Oftentimes growers limit themselves to planting only cereal rye after harvesting soybeans or corn. Rye is always a good selection because it will germinate and overwinter, you can plant it any time through the fall, and it will grow next spring. But it is time to think bigger and broader to expand your cover crop benefits.
Winter peas are a great cover crop option, but they come with some challenges. Over the last couple of years, I have heard of issues regarding the establishment of winter peas. They can be difficult to grow in some soil types and field conditions as don’t respond well to poor soils, low fertility or low pH, and they aren’t super winter-hardy either. This lack of winter hardiness discourages growers from planting them.
Austrian winter pea plants typically lose some top growth during cold temperatures and winter freezes, but will continue growing even as temperatures fall as low as 10⁰ to 15⁰ F. Our Soil First management guide lists them with a USDA Hardiness Zone number of 6+, the same as annual ryegrass.
Unlike ryegrass, however, winter peas have shallow tap roots, which limits their ability to withstand cold temperatures. Prolonged exposure to temperatures below 20⁰ F without snow cover terminates most Austrian winter peas. But planting winter peas with a winter cereal grain makes sense as those grasses help protect the young plants and roots.
Research from the University of Nebraska indicates planting winter peas about 3” deep will protect against premature damage from cold temperatures. Some may argue whether planting peas at that depth allows them to emerge when we are seeding cover crops in late summer and fall into less than ideal soil conditions. But remember that the growing point of winter peas, like soybeans, is at the top of the plant and exposure to cold temperatures early will terminate the plant before it has any chance to grow and produce biomass. Newer varieties do show promise when it comes to cold tolerance, but seed companies still have more work to do on this.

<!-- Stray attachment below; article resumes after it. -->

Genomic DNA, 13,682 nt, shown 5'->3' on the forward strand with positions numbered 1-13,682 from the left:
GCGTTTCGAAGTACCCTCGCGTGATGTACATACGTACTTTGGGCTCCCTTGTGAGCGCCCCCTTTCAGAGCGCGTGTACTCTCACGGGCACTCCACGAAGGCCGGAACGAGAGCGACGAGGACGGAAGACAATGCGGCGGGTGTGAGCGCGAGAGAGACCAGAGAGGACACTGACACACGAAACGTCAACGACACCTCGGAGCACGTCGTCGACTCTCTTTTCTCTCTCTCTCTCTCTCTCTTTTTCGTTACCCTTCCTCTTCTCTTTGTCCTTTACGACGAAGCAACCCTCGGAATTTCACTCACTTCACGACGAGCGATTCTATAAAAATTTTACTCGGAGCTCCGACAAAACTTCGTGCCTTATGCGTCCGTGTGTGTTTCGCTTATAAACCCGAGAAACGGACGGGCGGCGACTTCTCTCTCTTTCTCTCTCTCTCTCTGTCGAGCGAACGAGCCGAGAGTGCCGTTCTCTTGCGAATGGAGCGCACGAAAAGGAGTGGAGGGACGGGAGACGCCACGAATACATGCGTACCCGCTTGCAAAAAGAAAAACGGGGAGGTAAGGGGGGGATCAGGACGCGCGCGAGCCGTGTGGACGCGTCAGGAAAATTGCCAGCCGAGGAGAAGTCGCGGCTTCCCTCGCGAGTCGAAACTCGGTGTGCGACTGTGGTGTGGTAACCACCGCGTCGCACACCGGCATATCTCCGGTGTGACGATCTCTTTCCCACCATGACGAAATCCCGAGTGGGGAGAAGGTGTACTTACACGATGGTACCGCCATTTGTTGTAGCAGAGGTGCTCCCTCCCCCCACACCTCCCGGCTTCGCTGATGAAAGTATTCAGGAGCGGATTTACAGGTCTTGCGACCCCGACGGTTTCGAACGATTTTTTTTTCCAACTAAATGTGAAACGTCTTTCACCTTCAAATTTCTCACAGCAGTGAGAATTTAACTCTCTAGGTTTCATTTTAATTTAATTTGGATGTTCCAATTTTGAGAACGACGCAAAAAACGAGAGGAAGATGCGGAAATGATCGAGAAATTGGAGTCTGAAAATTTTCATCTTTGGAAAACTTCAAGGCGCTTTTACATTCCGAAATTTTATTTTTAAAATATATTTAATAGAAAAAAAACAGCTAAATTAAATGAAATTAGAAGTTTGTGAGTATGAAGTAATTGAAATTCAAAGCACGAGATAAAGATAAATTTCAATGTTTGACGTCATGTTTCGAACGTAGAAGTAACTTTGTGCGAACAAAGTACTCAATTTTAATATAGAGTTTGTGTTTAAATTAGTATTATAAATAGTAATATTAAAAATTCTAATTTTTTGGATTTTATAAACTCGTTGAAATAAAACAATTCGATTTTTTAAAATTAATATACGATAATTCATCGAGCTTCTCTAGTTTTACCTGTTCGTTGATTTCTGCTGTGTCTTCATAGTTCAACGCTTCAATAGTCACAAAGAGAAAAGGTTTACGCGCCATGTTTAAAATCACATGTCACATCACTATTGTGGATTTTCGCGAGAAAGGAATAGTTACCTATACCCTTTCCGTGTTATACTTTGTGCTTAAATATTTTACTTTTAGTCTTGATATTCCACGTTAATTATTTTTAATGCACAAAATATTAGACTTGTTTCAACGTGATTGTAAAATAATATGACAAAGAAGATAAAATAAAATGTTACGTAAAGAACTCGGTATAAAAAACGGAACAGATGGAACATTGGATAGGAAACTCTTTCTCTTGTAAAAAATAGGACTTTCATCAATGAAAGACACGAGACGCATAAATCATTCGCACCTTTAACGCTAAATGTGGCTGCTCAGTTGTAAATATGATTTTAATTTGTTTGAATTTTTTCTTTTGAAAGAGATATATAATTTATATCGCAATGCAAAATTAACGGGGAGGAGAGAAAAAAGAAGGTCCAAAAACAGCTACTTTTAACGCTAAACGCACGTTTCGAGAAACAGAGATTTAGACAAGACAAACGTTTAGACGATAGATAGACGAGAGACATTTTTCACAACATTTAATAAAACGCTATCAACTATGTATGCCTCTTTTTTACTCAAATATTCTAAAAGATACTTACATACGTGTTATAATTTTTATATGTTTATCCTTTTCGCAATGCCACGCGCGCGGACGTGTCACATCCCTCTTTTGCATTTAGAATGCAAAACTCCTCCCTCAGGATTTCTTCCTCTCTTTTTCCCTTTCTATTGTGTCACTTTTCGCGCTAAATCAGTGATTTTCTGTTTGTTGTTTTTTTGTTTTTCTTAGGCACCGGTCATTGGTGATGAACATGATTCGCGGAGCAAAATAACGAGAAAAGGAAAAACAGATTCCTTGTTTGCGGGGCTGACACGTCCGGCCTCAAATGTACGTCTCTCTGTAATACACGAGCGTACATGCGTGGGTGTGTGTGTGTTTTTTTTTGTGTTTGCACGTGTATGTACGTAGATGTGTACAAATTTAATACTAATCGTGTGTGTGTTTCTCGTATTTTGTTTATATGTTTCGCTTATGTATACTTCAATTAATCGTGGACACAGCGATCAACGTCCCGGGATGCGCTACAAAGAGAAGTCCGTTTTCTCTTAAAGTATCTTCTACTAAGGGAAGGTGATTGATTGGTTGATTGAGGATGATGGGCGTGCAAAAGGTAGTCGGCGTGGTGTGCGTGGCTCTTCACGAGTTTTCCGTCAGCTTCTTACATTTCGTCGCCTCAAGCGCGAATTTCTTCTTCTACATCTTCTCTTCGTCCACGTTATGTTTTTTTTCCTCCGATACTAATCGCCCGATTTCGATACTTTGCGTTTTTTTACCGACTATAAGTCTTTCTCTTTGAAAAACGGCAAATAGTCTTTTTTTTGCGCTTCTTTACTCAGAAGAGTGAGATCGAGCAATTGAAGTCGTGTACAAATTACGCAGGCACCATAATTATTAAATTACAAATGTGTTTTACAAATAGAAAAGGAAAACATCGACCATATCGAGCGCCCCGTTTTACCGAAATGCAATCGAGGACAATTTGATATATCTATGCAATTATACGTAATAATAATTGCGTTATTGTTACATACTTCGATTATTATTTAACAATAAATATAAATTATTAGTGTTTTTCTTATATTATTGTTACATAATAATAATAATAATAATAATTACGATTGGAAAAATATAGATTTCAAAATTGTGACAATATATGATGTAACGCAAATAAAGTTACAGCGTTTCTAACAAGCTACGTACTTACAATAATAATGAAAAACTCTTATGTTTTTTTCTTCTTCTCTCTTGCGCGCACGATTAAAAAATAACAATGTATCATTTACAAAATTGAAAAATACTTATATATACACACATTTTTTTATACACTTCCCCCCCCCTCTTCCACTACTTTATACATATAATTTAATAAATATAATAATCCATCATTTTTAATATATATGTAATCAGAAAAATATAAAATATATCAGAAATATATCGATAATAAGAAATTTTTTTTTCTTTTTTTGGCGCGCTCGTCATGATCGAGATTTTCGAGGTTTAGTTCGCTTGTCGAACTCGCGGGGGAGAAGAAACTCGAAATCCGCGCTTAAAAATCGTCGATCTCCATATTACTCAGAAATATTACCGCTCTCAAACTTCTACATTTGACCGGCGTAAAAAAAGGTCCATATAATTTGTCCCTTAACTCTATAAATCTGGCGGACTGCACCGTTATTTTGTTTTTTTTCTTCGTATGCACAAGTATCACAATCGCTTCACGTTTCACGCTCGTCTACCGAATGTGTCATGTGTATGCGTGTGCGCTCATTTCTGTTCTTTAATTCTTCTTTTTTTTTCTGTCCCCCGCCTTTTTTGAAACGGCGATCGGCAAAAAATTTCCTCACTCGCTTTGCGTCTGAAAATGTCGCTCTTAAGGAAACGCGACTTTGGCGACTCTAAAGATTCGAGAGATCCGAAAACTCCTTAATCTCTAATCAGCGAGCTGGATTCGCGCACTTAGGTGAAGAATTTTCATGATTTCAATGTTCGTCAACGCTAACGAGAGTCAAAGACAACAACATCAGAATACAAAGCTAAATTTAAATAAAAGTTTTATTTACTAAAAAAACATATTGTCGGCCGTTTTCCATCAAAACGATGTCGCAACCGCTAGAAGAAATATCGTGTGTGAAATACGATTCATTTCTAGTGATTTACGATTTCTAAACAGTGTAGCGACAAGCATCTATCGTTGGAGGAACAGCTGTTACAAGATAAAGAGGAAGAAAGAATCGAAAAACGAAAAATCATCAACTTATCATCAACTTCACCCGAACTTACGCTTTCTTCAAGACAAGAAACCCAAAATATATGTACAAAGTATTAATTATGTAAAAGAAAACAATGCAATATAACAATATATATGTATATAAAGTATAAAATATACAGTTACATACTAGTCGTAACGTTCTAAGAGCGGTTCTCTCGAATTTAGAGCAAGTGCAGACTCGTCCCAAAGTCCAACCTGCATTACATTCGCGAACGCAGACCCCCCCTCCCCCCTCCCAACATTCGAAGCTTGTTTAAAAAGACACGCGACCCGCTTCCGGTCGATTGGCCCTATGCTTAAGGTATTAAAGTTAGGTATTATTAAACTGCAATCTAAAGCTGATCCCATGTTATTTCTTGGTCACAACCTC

On the other hand, it’s safe to say that planting winter peas is more cut and dried than other cover crop species, too. Because of their size, aerial applications aren’t recommended. And in in many cases where they are broadcast on top of the soil and lightly incorporated, we don’t see good emergence. That leaves ground equipment like air seeders, drills and row crop planters as the best approach, which is helpful when striving to control seeding depth.
The time and method of planting cover crops is CRITICAL to their success. The industry is learning more and more all the time, and while planting rye anytime or anyway seems to work, other species aren’t so cooperative. Winter peas are a perfect example of a right way and a wrong way to get things done. Too often, practices don’t match up with the species being seeded and that keeps more growers from adopting the practice. For more information on seeding and managing winter peas and other cover crops, go to soil1st.com/.
CCA Scott Wohltman is the cover crop lead at La Crosse Seed. He focuses on educating the agricultural communities of the Midwest on the importance and benefits of cover crops.